Sean Parker — Napster cofounder, Spotify cofounder, and Facebook’s first president, as portrayed by Justin Timberlake in The Social Network — is teaming again with Shawn Fanning, his old Napster colleague, on Airtime, a new video chat service for Facebook users, which will be unveiled June 5th at Milk Studios in New York City.
Generating murmurs and speculation at SXSW earlier this year, the new platform will randomly put Facebook users face-to-face with each other, echoing the notorious Chatroulette.
On the website is a Facebook sign-up button for early access, a countdown clock (18 days to go now!), and job postings for technical talent.[more]
Based in San Francisco, the website lists an impressive pedigree of investors who’ve supplied $8.3 million in funding: Founders Fund, Accel Partners, Andreessen Horowitz, Google Ventures, SV Angel, Yuri Milner, Scott Braun, TechCrunch founder Michael Arrington and celeb high-tech investors Ashton Kutcher and will.i.am.
Since Napster, Fanning has made the rounds of several companies including Snocap, digital music rights administration, Rapture, a social networking tool, and Path, a photo-sharing mobile service akin to Instagram.
Last October, Fanning and Parker said Airtime was inspired by Chatroulette, but would differ in being viral from the start. “[Chatroulette] was just scratching the surface of what it could be—a universal host that is introducing people, smashing people together,” said Fanning to TechCrunch.
“It was fascinating to watch in the sense that it was not a virally engineered product,” added Parker. “Here you have a product growing through organic word of mouth. It looked like Napster in 1999.”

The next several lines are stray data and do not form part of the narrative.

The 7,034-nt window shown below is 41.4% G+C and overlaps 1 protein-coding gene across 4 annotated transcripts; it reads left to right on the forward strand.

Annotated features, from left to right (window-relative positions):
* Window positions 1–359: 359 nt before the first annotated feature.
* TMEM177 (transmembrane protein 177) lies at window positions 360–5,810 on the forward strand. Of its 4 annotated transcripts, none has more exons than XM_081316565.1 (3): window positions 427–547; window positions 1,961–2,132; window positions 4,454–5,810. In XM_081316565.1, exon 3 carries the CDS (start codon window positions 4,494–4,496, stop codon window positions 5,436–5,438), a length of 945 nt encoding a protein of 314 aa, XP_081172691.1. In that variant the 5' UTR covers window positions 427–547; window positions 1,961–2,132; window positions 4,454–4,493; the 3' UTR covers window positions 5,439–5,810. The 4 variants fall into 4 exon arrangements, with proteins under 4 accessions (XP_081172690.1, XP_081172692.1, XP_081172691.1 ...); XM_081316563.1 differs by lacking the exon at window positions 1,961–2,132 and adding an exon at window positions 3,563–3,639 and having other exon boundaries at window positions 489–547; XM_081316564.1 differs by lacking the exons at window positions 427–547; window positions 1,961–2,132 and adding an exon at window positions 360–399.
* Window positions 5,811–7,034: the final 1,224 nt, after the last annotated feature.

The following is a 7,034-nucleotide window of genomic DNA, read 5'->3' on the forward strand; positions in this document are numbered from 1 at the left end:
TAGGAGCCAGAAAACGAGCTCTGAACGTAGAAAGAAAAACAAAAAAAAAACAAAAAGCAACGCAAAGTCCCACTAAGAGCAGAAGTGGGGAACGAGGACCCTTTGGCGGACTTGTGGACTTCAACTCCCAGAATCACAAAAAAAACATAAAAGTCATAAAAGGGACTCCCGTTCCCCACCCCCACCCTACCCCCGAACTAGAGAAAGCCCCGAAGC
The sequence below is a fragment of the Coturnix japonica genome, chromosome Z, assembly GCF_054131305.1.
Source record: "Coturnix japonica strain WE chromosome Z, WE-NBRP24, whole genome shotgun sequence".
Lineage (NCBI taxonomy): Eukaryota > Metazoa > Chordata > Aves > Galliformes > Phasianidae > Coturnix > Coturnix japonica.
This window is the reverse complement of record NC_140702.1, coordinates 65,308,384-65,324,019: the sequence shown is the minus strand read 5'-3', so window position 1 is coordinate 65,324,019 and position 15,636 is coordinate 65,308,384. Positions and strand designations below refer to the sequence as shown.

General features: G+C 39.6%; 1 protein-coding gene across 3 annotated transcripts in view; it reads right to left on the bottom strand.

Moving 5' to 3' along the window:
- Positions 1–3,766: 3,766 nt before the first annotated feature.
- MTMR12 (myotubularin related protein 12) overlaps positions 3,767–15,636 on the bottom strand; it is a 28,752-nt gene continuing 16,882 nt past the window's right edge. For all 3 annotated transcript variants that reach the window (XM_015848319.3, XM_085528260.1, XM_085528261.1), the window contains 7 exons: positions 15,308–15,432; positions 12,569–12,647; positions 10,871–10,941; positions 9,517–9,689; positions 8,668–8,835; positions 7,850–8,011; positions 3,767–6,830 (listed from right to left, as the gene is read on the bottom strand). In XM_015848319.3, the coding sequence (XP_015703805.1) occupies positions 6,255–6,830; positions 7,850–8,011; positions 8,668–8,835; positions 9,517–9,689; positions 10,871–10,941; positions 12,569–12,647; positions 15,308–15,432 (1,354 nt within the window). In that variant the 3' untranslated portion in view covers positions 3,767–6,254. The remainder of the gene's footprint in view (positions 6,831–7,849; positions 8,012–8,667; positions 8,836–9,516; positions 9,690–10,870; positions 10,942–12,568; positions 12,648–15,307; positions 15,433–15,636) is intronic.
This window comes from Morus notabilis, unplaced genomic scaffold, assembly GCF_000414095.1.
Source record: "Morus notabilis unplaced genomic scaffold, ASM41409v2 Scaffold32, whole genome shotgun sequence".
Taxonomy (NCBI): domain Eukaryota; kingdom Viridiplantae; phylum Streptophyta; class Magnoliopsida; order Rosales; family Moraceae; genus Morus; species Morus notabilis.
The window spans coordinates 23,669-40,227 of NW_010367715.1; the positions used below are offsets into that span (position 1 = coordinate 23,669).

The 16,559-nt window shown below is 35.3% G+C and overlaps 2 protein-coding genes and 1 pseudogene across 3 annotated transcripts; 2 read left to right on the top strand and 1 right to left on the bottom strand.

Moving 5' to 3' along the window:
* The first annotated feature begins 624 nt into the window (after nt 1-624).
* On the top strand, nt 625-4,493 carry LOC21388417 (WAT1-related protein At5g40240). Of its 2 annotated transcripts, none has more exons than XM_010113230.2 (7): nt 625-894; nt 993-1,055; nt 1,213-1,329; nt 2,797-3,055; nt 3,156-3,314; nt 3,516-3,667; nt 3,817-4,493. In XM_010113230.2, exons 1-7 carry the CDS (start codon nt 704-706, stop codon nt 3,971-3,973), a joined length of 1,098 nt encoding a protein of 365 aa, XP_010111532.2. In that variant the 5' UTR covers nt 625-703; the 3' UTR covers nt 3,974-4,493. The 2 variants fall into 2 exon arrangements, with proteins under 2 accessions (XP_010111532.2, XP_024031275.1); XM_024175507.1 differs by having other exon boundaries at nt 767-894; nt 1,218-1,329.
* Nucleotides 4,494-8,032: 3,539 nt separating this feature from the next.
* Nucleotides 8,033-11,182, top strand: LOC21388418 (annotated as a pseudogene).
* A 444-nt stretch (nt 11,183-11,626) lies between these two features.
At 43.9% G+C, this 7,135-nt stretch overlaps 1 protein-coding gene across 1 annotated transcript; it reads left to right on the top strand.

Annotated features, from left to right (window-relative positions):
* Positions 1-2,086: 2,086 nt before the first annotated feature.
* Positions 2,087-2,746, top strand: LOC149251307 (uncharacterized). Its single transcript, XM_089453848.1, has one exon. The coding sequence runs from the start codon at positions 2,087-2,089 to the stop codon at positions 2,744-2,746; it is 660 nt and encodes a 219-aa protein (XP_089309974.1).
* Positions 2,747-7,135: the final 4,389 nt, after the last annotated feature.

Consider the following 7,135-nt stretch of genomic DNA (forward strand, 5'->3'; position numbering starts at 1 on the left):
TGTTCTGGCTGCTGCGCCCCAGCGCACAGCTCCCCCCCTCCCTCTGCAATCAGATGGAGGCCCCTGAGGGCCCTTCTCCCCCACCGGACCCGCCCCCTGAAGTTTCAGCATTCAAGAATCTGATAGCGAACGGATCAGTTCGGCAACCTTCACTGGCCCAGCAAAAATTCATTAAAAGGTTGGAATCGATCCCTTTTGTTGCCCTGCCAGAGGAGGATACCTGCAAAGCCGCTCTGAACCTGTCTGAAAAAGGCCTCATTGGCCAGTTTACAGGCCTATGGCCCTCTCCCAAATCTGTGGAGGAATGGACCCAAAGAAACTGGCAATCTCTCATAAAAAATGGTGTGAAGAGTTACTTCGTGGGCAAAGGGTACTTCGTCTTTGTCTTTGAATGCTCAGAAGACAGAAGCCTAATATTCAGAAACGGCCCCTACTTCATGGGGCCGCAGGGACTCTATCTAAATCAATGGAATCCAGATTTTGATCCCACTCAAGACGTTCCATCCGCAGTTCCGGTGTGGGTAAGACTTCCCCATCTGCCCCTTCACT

Business Insider interviewed an Airtime tester and garnered the following details:
• “There’s a big video chat area, and a separate area where you can load up a YouTube playlist and watch Youtube videos.
• Users connection with others is, “Random but not totally random. They are people who have similar Facebook likes to you,” only they connect on Airtime.com, not as an app within Facebook.
• As for how it compares to Google Hangouts? “Google Hangouts is great for video-chatting with a bunch of people. I didn’t see that feature in Airtime although they could add it. Also, the video was pretty delayed when I tried it. Hangouts video is super fast for me.”
• No Twitter integration and users use their Facebook name.”
“We are trying to address the problem of what has happened the last 10 years of social media,” Parker told TechCrunch. “Your social network has become more rigid and constraining. Facebook is about identity, the people you already know. It has little to do with people you don’t know.”